In the past, enormous and expensive rockets carried satellites weighing one to five
tons into orbit around the earth. These enormous satellites cost a fortune to build,
even more to launch, and still more to cover the insurance premiums. Over the last
decade, smaller satellites have reduced the launch costs associated with satellites.
Major advances in microelectronics, in particular microprocessors, are making smaller
satellites a viable alternative. These pico/nano-satellites provide cost-effective
solutions to traditional problems, especially when grouped in networks and constellations,
and are viable development platforms for testing new technologies in the space environment.
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Space Florida has partnered with the University of Florida and
other state universities to form the ASTREC program (Advanced Space Technologies Research
& Engineering Center), a cooperative to develop solutions for the growing
small satellite industry in Florida and beyond.
Precision Attitude Determination and Control System for Small Satellites
Space Florida recently funded research into small satellite control systems
and their development at a Small Satellite Lab at the University of Florida (UF)
that includes a High Bay Facility, Avionics area and has a Class 100 Clean Room.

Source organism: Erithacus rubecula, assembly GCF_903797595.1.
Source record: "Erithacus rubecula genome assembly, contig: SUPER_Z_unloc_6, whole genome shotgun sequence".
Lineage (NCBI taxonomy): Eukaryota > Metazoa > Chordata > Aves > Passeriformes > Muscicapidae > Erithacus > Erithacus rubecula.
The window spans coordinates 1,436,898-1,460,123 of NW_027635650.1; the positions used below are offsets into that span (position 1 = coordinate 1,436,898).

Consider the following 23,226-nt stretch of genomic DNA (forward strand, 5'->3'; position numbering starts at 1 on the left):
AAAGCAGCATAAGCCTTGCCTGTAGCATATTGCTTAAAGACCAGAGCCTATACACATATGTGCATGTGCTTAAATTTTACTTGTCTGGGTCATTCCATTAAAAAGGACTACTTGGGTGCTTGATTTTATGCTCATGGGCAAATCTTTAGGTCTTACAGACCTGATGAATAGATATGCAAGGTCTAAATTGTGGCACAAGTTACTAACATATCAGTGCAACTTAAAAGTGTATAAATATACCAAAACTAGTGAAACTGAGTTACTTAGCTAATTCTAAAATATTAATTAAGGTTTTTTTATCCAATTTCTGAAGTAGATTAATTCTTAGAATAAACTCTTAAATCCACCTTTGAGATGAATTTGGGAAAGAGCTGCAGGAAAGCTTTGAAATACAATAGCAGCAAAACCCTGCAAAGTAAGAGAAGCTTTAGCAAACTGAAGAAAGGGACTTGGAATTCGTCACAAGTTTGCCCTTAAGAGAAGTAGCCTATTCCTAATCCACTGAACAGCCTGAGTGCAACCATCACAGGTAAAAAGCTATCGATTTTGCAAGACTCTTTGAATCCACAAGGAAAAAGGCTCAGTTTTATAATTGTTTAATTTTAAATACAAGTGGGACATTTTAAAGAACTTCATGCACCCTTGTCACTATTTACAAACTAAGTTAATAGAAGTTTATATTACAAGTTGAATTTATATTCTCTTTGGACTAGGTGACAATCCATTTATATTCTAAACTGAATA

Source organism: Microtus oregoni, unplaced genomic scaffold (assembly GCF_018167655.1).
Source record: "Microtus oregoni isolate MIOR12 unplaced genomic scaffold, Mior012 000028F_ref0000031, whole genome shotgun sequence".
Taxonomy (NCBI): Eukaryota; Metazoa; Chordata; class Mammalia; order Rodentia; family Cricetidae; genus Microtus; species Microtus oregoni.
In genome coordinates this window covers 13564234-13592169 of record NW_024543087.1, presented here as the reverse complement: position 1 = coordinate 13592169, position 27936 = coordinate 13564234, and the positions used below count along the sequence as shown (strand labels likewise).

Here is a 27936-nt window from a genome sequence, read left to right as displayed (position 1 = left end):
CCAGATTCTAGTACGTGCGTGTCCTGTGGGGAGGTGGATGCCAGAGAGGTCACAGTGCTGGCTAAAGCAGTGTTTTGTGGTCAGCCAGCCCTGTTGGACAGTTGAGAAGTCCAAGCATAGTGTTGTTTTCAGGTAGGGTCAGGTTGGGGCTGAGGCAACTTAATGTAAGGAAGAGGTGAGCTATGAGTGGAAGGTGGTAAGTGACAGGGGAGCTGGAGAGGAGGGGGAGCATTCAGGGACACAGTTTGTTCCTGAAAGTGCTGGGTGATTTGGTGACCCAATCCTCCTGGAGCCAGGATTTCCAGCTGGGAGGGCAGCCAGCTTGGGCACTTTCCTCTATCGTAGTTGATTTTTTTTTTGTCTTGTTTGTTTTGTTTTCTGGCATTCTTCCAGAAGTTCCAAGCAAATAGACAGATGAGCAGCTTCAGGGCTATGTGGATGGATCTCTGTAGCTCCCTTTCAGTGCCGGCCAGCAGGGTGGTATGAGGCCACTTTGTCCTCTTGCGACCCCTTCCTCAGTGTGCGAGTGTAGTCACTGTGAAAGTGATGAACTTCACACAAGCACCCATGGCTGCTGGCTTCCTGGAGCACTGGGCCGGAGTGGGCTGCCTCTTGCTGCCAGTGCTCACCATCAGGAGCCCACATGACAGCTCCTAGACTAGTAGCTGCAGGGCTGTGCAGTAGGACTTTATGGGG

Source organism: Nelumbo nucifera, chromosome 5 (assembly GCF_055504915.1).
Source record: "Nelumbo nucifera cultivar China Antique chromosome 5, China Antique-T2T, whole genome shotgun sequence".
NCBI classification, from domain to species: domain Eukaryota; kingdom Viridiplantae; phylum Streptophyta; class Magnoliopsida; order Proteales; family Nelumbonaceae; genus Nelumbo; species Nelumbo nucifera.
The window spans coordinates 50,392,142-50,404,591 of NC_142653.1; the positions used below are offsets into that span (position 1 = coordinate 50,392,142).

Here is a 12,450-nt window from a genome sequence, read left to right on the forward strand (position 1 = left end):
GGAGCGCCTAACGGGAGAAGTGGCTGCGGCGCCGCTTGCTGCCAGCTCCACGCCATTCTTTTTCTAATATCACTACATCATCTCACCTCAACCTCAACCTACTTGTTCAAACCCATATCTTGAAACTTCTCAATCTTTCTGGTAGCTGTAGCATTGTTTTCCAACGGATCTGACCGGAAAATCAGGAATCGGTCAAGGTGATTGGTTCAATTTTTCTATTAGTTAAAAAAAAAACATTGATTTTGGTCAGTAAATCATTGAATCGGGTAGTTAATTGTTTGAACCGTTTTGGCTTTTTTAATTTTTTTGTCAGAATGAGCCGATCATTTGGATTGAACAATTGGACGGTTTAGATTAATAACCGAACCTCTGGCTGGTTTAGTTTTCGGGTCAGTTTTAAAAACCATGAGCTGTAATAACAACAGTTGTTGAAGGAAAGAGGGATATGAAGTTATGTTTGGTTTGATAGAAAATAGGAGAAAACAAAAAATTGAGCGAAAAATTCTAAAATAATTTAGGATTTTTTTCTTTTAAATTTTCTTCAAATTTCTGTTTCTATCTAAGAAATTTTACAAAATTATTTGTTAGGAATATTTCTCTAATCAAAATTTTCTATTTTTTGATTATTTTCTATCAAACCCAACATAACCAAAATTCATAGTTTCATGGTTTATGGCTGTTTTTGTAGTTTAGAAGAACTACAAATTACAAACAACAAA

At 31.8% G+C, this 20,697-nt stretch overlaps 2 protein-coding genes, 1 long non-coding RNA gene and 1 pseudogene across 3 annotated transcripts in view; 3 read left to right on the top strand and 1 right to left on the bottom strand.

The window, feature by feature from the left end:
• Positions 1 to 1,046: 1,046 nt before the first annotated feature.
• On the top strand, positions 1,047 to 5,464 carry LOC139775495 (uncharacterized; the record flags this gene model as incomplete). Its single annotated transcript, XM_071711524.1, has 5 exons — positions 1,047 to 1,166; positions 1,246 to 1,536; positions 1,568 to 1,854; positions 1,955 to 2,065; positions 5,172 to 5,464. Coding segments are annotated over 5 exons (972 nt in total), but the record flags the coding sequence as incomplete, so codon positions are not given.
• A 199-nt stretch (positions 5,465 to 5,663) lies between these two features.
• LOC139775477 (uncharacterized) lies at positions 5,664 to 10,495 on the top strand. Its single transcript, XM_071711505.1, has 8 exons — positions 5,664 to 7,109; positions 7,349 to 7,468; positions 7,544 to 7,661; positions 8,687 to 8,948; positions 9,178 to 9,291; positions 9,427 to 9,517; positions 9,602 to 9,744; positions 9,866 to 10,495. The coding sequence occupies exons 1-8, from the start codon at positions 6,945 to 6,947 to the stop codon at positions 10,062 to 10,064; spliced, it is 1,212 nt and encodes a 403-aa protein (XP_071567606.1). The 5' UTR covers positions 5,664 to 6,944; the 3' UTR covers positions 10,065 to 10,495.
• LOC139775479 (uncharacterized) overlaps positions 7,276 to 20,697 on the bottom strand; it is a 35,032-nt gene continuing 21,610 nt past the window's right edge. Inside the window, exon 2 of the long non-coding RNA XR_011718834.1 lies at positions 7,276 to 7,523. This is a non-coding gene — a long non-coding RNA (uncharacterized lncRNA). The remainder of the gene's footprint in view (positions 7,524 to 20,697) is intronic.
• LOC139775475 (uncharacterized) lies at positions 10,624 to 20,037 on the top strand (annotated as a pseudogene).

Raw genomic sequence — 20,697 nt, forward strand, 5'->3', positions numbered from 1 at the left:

Professors Stephen Eikenberry and Norman Fitz-Coy are directing this research, with
the intention to develop innovative control systems for small satellites in space,
which in time can be used by federal, military and commercials entities. Usages
may include surveillance, weather monitoring and communications. With the relatively
lower cost of small satellites being a motivating force in their development, the
University of Florida team has achieved some unique ‘firsts’ in the
development of ‘three-axis attitude control’ units, which will provide
these satellites with rapid targeting and precision pointing mechanisms. The research
into Attitude Control Systems continues at the University, and a prototype was demonstrated
in Orlandorecently at an ASTREC (Advanced Space Technologies Research
& Engineering Center) meeting.
Meanwhile, operations of the L3CCD (Low Light Level) Camera in the UF Small Satellite
Lab have been completed. Detailed characterization of the device is underway and
on schedule. Bio/Medical applications of this camera lens include cardiac imaging,
neural imaging, and other bio-fluorescence applications. Since completing the design,
mechanical drawings of the specialized components have been generated and sent to
the UF machine shop.
Meanwhile efforts to commercialize the device have begun. Several companies, including
Honeywell, Lockheed Martin, Air Force Research Labs, and the Department of the Army,
have expressed a positive interest in this Space Florida-supported technology. The
NASA and FTS Moog have offered opportunities for a flight demonstration of the device.